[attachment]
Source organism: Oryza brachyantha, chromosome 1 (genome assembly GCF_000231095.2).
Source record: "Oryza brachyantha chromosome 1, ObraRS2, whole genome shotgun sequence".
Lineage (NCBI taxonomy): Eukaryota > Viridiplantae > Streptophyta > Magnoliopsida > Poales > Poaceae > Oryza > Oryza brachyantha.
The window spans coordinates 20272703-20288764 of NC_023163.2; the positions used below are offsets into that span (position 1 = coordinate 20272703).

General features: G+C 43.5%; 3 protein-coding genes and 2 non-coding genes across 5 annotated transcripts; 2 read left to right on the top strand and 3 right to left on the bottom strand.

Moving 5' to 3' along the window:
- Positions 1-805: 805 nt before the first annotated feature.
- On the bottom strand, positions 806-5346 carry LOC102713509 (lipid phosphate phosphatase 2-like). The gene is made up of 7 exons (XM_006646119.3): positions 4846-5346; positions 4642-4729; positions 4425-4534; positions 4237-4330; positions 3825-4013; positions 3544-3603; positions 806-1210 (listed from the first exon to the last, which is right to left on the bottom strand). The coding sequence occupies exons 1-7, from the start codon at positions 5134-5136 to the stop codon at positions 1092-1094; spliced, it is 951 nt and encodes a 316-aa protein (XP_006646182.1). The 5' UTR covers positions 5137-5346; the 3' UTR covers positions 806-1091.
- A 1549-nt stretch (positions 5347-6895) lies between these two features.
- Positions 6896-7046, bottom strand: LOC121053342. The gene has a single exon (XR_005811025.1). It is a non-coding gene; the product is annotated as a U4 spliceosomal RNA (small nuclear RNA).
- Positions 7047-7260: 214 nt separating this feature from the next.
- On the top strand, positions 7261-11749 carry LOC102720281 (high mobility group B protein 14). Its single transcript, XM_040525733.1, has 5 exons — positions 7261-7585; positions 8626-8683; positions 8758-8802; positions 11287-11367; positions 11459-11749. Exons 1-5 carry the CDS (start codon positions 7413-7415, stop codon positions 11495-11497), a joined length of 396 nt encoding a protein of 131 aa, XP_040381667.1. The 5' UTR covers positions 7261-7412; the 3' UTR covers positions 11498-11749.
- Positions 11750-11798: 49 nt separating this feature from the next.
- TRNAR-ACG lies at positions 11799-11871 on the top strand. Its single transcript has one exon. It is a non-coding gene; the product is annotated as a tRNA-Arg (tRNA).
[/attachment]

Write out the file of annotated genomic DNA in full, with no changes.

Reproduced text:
Source organism: Oryza brachyantha, chromosome 1 (genome assembly GCF_000231095.2).
Source record: "Oryza brachyantha chromosome 1, ObraRS2, whole genome shotgun sequence".
Lineage (NCBI taxonomy): Eukaryota > Viridiplantae > Streptophyta > Magnoliopsida > Poales > Poaceae > Oryza > Oryza brachyantha.
The window spans coordinates 20272703-20288764 of NC_023163.2; the positions used below are offsets into that span (position 1 = coordinate 20272703).

General features: G+C 43.5%; 3 protein-coding genes and 2 non-coding genes across 5 annotated transcripts; 2 read left to right on the top strand and 3 right to left on the bottom strand.

Moving 5' to 3' along the window:
- Positions 1-805: 805 nt before the first annotated feature.
- On the bottom strand, positions 806-5346 carry LOC102713509 (lipid phosphate phosphatase 2-like). The gene is made up of 7 exons (XM_006646119.3): positions 4846-5346; positions 4642-4729; positions 4425-4534; positions 4237-4330; positions 3825-4013; positions 3544-3603; positions 806-1210 (listed from the first exon to the last, which is right to left on the bottom strand). The coding sequence occupies exons 1-7, from the start codon at positions 5134-5136 to the stop codon at positions 1092-1094; spliced, it is 951 nt and encodes a 316-aa protein (XP_006646182.1). The 5' UTR covers positions 5137-5346; the 3' UTR covers positions 806-1091.
- A 1549-nt stretch (positions 5347-6895) lies between these two features.
- Positions 6896-7046, bottom strand: LOC121053342. The gene has a single exon (XR_005811025.1). It is a non-coding gene; the product is annotated as a U4 spliceosomal RNA (small nuclear RNA).
- Positions 7047-7260: 214 nt separating this feature from the next.
- On the top strand, positions 7261-11749 carry LOC102720281 (high mobility group B protein 14). Its single transcript, XM_040525733.1, has 5 exons — positions 7261-7585; positions 8626-8683; positions 8758-8802; positions 11287-11367; positions 11459-11749. Exons 1-5 carry the CDS (start codon positions 7413-7415, stop codon positions 11495-11497), a joined length of 396 nt encoding a protein of 131 aa, XP_040381667.1. The 5' UTR covers positions 7261-7412; the 3' UTR covers positions 11498-11749.
- Positions 11750-11798: 49 nt separating this feature from the next.
- TRNAR-ACG lies at positions 11799-11871 on the top strand. Its single transcript has one exon. It is a non-coding gene; the product is annotated as a tRNA-Arg (tRNA).